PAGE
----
OS: The module is system-neutral, but mentions 5th edition – what made you decide to on that as a general framework? Did you ever consider any other backing ruleset or was it 5th all the way?
AE: As a lifelong D&D player, and someone who’s written about games, I think the 5E system is excellent. It’s thorough and detailed and also leaves a ton of room for open-ended creativity. My current game began before these rules, so we have the occasional square peg/round hole situation, but those always end up being fun challenges. I understand too that some new 5E rules currently in development are going to address some of areas that I thought could use some tinkering, which is exciting.
OS: The Kickstarter preview video hinted at quite a few Dead Milkmen easter eggs – Burrow of the Owlbear, Life-is-Shit Boneyard, even in just over a minute way too many to mention – from throughout the discography. Can you talk about a few of your favorites that made their way in?
DS: Honestly, this is Andrew’s department. I’m looking forward to the game and seeing what he has sneaked in there!
AE: I’d hate to spoil anything for people who are going to play this adventure, but one thing I set out to do what create unique rewards that players could only get here—and which their characters could carry on into other games. The hint I’ll give you is that one of my very favorite Dead Milkmen songs is “The Woman Who Was Also a Mongoose” and my most recent novel, Burning Down George Orwell’s House, included a lycanthrope.
OS: Justin Sirois did a great job of incorporating classic dungeon crawl art with the Dead Milkmen’s world. Can you talk about bringing him in? How much guidance did you give for what he did?
AE: Justin is such a pro. His knowledge of the indie RPG world (which reminds me a little bit of what the punk scene used to be like) is second to none. Collaborating with him has been an education.
DS: I love the artwork I’ve seen so far! I let Andrew call the shots as he knows what works in the D and D gaming world. Justin’s drawings of us look great.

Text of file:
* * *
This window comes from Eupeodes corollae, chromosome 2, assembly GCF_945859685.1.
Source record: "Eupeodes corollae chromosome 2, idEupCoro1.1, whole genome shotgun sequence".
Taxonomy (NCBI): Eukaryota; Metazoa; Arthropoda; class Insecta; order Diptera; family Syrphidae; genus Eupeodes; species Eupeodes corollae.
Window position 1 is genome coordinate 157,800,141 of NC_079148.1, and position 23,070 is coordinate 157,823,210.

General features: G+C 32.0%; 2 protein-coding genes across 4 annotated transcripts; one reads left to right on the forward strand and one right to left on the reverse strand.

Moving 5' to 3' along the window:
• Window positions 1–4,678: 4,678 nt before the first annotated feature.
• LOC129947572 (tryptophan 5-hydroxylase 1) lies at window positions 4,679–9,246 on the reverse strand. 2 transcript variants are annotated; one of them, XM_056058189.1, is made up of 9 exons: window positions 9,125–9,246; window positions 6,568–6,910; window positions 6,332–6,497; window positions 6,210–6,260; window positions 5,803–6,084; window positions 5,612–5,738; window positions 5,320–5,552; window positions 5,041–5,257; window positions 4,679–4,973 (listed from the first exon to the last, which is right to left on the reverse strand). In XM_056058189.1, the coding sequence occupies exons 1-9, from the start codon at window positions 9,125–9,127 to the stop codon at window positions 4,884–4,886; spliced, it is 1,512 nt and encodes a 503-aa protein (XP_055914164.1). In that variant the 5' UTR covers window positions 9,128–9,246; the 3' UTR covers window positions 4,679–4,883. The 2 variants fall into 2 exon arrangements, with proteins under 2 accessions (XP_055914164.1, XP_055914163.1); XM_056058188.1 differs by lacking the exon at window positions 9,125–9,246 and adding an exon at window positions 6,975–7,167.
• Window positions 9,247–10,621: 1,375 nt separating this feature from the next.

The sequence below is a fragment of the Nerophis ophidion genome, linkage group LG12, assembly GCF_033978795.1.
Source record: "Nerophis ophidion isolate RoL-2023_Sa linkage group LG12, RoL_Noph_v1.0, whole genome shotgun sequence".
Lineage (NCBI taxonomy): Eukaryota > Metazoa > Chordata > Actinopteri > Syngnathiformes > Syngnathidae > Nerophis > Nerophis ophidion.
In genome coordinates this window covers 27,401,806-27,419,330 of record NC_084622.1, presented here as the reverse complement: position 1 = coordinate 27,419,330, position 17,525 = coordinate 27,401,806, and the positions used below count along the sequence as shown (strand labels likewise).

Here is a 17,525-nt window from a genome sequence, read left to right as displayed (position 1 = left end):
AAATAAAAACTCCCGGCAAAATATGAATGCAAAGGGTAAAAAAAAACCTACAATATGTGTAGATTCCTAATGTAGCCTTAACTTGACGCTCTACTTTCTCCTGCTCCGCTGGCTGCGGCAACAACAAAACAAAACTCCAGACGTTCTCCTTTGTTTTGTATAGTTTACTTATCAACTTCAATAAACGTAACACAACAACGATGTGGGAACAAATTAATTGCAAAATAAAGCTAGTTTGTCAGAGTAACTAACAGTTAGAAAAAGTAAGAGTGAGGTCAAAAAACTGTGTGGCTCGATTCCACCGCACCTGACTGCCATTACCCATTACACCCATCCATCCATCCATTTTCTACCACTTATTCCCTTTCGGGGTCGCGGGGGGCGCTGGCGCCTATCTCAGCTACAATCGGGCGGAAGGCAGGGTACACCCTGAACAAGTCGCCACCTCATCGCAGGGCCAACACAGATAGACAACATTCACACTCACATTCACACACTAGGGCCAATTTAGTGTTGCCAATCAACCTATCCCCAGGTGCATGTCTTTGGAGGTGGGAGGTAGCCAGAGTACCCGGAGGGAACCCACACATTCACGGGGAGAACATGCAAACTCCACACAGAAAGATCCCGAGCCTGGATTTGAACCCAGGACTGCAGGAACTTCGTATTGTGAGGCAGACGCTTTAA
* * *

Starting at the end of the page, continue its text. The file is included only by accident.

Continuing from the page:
OS: Both punk rock and gaming can sometimes be thought of as adolescent joys – things you did in your teen years. What has kept you interested all of these years and how do you think what you appreciate about each has changed?
DS: The DIY nature of the music scene we came up in has always appealed to me. We were free to play the music as we were able and were accepted first locally and then nationally. The music industry is now very different from when we got started – in some ways better – bands can put out their own releases online much easier and Interact with fans via social media. In some ways worse – to break through to a wider audience is much harder now because of the reliance on hefty marking and promotion budgets.
OS: Do you think there are more fantasy fueled adventures in the Dead Milkmen world?
AE: Never say never, right? But I don’t see it happening. The way this has come together just feels so right and so perfect, I can’t imagine how we would make it any cooler.
DS: Maybe! The popularity of the Kickstarter is amazing – once the game is out and people have a chance to play it.
OS: Andrew, are there any other bands you have or would like to create fantasy worlds and adventures for?
AE: Not really. The Dead Milkmen are such great storytellers that their songs and their worlds lend themselves perfectly to this kind of RPG adventure. I’d love it, though, if this inspired someone out there to homebrew new ideas for this or write something for another band. All that said, if the RZA decides he wants to create a Shaolin RPG adventure “Escape from the 36 Chambers” he should call me. My current character is a monk and I promise not to reveal the Wu-Tang Secret.